Do high altitude mountaineers have a death wish?: Investigation of risk perception and risk management

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  • 高所登山は「死と隣り合わせ」か:高所登山家のリスクの捉えとリスク対処方略を明らかにする
  • コウショ トザン ワ 「 シ ト トナリアワセ 」 カ : コウショ トザンカ ノ リスク ノ トラエ ト リスク タイショ ホウリャク オ アキラカ ニ スル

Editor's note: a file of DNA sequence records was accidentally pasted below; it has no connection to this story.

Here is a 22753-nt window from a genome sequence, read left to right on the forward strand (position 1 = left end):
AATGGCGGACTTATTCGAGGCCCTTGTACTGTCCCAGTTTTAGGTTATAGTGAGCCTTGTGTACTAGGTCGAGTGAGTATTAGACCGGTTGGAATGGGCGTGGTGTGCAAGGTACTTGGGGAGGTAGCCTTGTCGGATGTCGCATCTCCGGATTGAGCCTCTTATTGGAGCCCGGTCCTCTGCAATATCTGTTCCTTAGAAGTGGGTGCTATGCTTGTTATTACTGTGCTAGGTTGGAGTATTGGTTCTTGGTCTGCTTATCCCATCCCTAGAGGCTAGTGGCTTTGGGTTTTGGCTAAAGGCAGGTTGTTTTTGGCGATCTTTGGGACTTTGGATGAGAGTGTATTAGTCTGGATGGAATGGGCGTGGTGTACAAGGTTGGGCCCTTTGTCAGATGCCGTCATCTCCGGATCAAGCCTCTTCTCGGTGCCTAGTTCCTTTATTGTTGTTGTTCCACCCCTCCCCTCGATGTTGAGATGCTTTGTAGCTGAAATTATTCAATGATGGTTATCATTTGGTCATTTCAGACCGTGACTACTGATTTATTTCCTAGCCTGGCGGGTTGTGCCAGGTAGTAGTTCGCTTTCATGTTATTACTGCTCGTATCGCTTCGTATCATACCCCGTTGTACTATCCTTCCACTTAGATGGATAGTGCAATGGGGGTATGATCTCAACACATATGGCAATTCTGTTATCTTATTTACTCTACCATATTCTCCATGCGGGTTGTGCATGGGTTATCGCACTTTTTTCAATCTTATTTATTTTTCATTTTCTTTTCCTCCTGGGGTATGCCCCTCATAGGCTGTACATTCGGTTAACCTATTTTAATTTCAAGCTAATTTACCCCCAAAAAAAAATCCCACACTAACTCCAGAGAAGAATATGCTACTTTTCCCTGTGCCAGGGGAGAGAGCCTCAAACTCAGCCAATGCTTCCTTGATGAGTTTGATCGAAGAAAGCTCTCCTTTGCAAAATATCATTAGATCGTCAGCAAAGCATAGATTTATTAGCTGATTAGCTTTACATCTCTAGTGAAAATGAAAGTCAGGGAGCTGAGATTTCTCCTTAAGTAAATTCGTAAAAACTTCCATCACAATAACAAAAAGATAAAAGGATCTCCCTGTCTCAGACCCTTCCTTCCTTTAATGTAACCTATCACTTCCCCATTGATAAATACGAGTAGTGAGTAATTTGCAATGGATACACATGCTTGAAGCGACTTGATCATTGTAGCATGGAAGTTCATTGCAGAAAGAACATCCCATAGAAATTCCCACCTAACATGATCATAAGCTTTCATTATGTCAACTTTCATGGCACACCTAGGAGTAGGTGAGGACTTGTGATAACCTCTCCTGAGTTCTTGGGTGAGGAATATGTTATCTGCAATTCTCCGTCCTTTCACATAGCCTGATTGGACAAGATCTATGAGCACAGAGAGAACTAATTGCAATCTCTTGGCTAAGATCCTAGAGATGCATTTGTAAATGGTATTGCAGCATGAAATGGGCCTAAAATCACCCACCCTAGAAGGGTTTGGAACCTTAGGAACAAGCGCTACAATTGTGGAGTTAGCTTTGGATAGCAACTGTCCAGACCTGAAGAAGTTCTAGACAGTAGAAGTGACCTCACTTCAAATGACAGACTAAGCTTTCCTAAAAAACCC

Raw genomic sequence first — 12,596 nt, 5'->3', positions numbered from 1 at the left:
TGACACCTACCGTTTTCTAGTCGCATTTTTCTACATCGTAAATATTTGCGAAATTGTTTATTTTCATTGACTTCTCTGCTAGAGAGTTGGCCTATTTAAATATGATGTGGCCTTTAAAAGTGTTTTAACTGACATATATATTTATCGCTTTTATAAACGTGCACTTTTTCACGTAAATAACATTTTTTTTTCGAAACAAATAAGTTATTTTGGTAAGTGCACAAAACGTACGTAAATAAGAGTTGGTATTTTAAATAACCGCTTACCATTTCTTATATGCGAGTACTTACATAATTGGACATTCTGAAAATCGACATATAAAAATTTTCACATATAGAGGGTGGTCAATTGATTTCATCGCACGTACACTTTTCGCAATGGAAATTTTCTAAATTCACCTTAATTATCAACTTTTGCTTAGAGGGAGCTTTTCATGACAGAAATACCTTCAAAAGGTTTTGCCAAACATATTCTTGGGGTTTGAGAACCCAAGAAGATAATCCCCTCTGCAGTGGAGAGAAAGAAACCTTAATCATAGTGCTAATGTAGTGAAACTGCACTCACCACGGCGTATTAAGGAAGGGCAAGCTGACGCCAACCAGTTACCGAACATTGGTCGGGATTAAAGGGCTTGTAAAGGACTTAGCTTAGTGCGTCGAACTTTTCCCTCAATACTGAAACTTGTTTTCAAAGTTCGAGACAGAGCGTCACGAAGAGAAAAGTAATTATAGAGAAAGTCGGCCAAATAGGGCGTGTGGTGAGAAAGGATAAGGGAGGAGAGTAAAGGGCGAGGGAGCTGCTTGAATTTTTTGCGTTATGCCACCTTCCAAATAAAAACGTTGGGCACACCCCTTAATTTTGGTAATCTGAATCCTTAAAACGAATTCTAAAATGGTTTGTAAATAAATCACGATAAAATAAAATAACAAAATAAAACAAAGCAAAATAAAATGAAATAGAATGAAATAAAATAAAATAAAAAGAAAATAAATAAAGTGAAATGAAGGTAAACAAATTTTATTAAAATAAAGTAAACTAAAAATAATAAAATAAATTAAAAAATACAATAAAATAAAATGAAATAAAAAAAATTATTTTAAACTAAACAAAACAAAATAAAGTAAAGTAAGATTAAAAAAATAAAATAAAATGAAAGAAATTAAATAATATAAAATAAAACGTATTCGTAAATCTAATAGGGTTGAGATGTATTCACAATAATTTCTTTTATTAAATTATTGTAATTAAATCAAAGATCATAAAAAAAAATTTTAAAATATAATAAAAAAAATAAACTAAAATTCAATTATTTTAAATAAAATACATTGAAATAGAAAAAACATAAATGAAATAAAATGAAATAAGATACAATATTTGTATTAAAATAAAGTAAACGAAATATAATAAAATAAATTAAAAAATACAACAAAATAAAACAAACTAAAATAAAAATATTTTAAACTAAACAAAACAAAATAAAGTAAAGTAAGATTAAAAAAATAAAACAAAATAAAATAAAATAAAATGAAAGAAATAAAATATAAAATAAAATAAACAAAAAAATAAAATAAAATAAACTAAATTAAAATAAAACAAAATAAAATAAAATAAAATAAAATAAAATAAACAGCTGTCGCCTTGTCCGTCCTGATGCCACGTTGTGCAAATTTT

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  Perception and management of risk by high altitude mountain climbers were investigated by qualitative analysis. Reports of high altitude mountain climbing collected from 3 books and 15 articles from mountaineering magazines were analyzed by the KJ method and transcripts derived from semi-structured interview of 6 distinguished Japanese expert mountain climbers were analyzed by M-GTA. The results indicated the following trends: 1) The desire for more fascinating high altitude mountain climbing routes inevitably leads climbers to face difficult and uncertain situations. 2) Such climbers are highly aware of the uncertainty derived from the high altitude environment and the exertion of climbing. 3) Because they are aware of this uncertainty, their decisions always waver between challenge and safety, and they always attempt to reduce the degree of risk. 4) Such efforts consist of two phases: risk reduction prior to the climb, and on-site avoidance of risk, each being characterized by mental simulation, avoidance of uncontrollable situations, and endeavours to salvage a positive result. 5) After the climb, ambivalent cognition between reflection on their optimism and achievement also emerges. Among all, mental simulation primed by on-site signs of risk, and risk evaluation from the viewpoint of controllability were regarded as keys to staying alive in high risk situations during high altitude mountaineering. Through this risk perception and management process, high altitude climbers possess a contradictory sense of “controllable risk” that enables them to engage in high risk activity. Overall, the characteristics of risk perception and management were similar among the materials obtained from books/magazine articles and interview transcripts. The characteristics of climbers' perception and risk management were rationalized by the characteristics of the natural environment in which they were climbing, and also from the viewpoint of the situated action. The possible application of these findings to risk management in outdoor sports was also discussed.<br>


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